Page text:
Somebody I work with saw it also, and he was 2 hours away in NH.

    Reply to Matt
  • Sean Bahner-Guhin 9 years ago


    This morning 6:02AM EST, from Morrisonville NY, USA- Northeastern Adirondacks, I was walking the dogs when what I thought was somebody’s Halogen headlights on High Beam lit up my field of vision (Daylight bright) and when I turned to face it, there was nothing there. So I looked up (Due West @~45-50 degrees) in time to catch the second act of a serious meteor contrail (bright red, traveling north to south, right to left, angling downward) that shortly thereafter exploded a second time (I assume), into a brilliant fireball that showered bright red sparks that were visible for a full second+ Entire event was 7-9 seconds from First flash to fade. Simply the single greatest one of these I’ve seen and I chckc the the darkened sky at least twice a day due to waling the dogs. I onw a 6″ Celestron reflector and know a little bit about what I’m looking at, and this was spectacular! Possibly a cluster thing? Anyway, so far I’ve found no other reports, but at ~ -20 f this am I wouldn’t blame anyone for wanting to be inside and warm! ;^D


    Reply to Sean
  • Sean Bahner-Guhin 9 years ago

    Forgot to mention, No sound I heard, but the dogs lit up and pressed the bark button, but the light alone might have triggered that. It was also brighter than the moon on the second flare, and I was assuming over NY with the sparks ‘falling’ to the western Adirondacks or Central NY, but given the brilliance, I really couldn’t tell how far west against the planet, but based on a current absence of other reports I’m thinking localized…

    Reply to Sean
  • Donnarose 9 years ago

    Got the perfect view from start to finish. A perfect arc starting due north in the mid-sky ahead of me and burning out at the northwestern horizon on Route 495 northbound near Bolton Massachusetts. Lingering over 2 seconds. Quite white, and fairly intense brightness, well over the full moon level. A very pretty Meteorite!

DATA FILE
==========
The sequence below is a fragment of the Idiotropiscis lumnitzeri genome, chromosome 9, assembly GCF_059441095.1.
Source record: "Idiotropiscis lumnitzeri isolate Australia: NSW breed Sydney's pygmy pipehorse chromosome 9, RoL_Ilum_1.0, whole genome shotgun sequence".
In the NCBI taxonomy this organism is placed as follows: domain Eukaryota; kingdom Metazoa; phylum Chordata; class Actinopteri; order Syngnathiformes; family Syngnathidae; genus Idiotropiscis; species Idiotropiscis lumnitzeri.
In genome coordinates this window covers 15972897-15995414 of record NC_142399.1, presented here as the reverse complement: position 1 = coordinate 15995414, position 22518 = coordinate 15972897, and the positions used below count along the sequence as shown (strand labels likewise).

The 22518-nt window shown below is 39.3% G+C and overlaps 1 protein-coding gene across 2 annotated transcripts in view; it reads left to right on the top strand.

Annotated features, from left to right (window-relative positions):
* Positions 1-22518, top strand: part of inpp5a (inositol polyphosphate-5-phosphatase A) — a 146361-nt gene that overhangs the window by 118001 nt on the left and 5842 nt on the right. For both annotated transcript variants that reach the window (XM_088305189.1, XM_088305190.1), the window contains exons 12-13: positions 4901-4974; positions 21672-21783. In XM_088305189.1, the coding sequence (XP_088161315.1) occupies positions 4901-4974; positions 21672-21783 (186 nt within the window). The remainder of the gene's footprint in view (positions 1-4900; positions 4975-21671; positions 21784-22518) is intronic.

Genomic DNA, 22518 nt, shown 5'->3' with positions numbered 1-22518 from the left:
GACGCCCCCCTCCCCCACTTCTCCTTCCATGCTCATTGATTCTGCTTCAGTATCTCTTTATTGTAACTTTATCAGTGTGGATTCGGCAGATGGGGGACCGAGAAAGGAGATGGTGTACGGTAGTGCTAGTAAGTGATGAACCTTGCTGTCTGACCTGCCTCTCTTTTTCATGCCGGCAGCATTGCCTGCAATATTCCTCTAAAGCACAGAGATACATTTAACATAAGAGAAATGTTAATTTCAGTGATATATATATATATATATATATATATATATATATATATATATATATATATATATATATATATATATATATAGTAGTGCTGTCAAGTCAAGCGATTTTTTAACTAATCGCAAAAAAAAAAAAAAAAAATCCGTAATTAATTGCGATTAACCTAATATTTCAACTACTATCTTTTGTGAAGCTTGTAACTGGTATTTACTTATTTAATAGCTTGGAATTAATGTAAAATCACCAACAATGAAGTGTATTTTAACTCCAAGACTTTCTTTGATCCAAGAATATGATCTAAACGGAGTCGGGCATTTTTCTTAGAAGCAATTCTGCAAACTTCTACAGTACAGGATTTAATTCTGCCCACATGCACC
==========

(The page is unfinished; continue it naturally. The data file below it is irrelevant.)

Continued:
Reply to Donnarose
  • joe 9 years ago

    I saw the fireball in harris ny at 12pm on jan 23 2013 i was in a field looking for my pup dog because he was chasing deer in 0 degree wether i was flowing his tracks and when i stoped to call him and the hole field lit up britter then the moon. I looked up in the sky and saw a big white Meteorite breaking up with a long tail that lasted for 3 to 4 seconds coming from the south east to the north wast it was beautful.

    Reply to joe
  • Maureen 9 years ago

    I was traveling west on rt. 119 in Groton and saw this amazing sight at approx. 6:05 pm. It was so bright and large so I knew it wasn’t a shooting star. I heard callers on the radio on Friday morning calling in saying they just saw something similar but this one was at 6:05 that morning.

    Reply to Maureen
  • Linda 9 years ago

    I saw one last night, Sun. 1/27, around 10 pm, from Methuen, MA. It appeared bright white and round, not really any ‘tail’. Never saw anything like it, quite wild – so wish I had a camera/video camera!!! Came home and checked frequently online for any sightings last night, but no reports. Glad to find this report and find out was it was that I saw, since I may never see another one like it! So cool! Wish I knew where it finally landed…

    Reply to Linda
  • Karen 9 years ago

    I also saw this on Jan 23rd around 6 pm or so. I was heading North on I-91 in Holyoke, MA. What I saw was big, low to the ground and had a bright green tail.

    Reply to Karen
  • Jenn 9 years ago

    I saw this that night as I was walking to my house from driver’s ed around 8 pm, and was commenting on how many stars there were and how clear the sky was. Next thing I knew both my mother and I saw the meteor as it went past. It was like a falling star, but there wasn’t any tail. I think this is the meteor we saw, anyway. We live in the quiet corner of CT, these things rarely happen here 🙂

    Reply to Jenn